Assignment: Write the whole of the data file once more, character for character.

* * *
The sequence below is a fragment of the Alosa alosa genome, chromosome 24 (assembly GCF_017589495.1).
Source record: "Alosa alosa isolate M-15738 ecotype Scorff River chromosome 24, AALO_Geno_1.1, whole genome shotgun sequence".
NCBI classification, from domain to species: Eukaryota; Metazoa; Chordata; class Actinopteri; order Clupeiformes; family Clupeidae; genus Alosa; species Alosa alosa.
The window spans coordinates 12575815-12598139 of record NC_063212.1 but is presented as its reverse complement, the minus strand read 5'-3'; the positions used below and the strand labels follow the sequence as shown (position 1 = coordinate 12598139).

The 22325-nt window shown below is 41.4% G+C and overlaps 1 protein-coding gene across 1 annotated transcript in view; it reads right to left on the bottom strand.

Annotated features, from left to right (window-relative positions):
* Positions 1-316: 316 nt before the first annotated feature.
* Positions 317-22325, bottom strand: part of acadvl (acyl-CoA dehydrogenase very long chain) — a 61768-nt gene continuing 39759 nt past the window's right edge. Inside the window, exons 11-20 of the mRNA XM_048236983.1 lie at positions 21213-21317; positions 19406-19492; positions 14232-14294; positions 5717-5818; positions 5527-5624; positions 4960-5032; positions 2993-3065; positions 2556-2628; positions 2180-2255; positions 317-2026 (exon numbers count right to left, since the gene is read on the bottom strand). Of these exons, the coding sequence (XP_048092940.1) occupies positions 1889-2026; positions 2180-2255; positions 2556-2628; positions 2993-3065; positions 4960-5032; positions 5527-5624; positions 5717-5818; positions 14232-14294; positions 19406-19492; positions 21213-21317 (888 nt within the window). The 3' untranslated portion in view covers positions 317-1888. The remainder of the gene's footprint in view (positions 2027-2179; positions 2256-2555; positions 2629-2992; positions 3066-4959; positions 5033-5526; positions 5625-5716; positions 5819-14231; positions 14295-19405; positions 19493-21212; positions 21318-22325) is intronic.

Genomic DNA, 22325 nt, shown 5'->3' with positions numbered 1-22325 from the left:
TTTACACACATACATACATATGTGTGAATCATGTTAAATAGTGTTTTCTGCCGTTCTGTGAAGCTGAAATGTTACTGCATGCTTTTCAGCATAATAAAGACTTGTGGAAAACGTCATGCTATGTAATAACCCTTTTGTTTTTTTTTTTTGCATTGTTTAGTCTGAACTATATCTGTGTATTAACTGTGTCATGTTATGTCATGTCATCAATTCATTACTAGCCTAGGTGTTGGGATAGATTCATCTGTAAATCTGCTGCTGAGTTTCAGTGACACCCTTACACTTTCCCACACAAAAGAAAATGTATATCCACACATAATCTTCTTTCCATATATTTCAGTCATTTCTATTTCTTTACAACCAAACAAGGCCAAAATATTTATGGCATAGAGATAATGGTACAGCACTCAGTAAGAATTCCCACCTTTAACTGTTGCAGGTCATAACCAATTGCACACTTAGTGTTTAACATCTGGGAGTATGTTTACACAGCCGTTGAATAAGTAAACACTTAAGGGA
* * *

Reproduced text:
The sequence below is a fragment of the Alosa alosa genome, chromosome 24 (assembly GCF_017589495.1).
Source record: "Alosa alosa isolate M-15738 ecotype Scorff River chromosome 24, AALO_Geno_1.1, whole genome shotgun sequence".
NCBI classification, from domain to species: Eukaryota; Metazoa; Chordata; class Actinopteri; order Clupeiformes; family Clupeidae; genus Alosa; species Alosa alosa.
The window spans coordinates 12575815-12598139 of record NC_063212.1 but is presented as its reverse complement, the minus strand read 5'-3'; the positions used below and the strand labels follow the sequence as shown (position 1 = coordinate 12598139).

The 22325-nt window shown below is 41.4% G+C and overlaps 1 protein-coding gene across 1 annotated transcript in view; it reads right to left on the bottom strand.

Annotated features, from left to right (window-relative positions):
* Positions 1-316: 316 nt before the first annotated feature.
* Positions 317-22325, bottom strand: part of acadvl (acyl-CoA dehydrogenase very long chain) — a 61768-nt gene continuing 39759 nt past the window's right edge. Inside the window, exons 11-20 of the mRNA XM_048236983.1 lie at positions 21213-21317; positions 19406-19492; positions 14232-14294; positions 5717-5818; positions 5527-5624; positions 4960-5032; positions 2993-3065; positions 2556-2628; positions 2180-2255; positions 317-2026 (exon numbers count right to left, since the gene is read on the bottom strand). Of these exons, the coding sequence (XP_048092940.1) occupies positions 1889-2026; positions 2180-2255; positions 2556-2628; positions 2993-3065; positions 4960-5032; positions 5527-5624; positions 5717-5818; positions 14232-14294; positions 19406-19492; positions 21213-21317 (888 nt within the window). The 3' untranslated portion in view covers positions 317-1888. The remainder of the gene's footprint in view (positions 2027-2179; positions 2256-2555; positions 2629-2992; positions 3066-4959; positions 5033-5526; positions 5625-5716; positions 5819-14231; positions 14295-19405; positions 19493-21212; positions 21318-22325) is intronic.

Genomic DNA, 22325 nt, shown 5'->3' with positions numbered 1-22325 from the left:
TTTACACACATACATACATATGTGTGAATCATGTTAAATAGTGTTTTCTGCCGTTCTGTGAAGCTGAAATGTTACTGCATGCTTTTCAGCATAATAAAGACTTGTGGAAAACGTCATGCTATGTAATAACCCTTTTGTTTTTTTTTTTTGCATTGTTTAGTCTGAACTATATCTGTGTATTAACTGTGTCATGTTATGTCATGTCATCAATTCATTACTAGCCTAGGTGTTGGGATAGATTCATCTGTAAATCTGCTGCTGAGTTTCAGTGACACCCTTACACTTTCCCACACAAAAGAAAATGTATATCCACACATAATCTTCTTTCCATATATTTCAGTCATTTCTATTTCTTTACAACCAAACAAGGCCAAAATATTTATGGCATAGAGATAATGGTACAGCACTCAGTAAGAATTCCCACCTTTAACTGTTGCAGGTCATAACCAATTGCACACTTAGTGTTTAACATCTGGGAGTATGTTTACACAGCCGTTGAATAAGTAAACACTTAAGGGA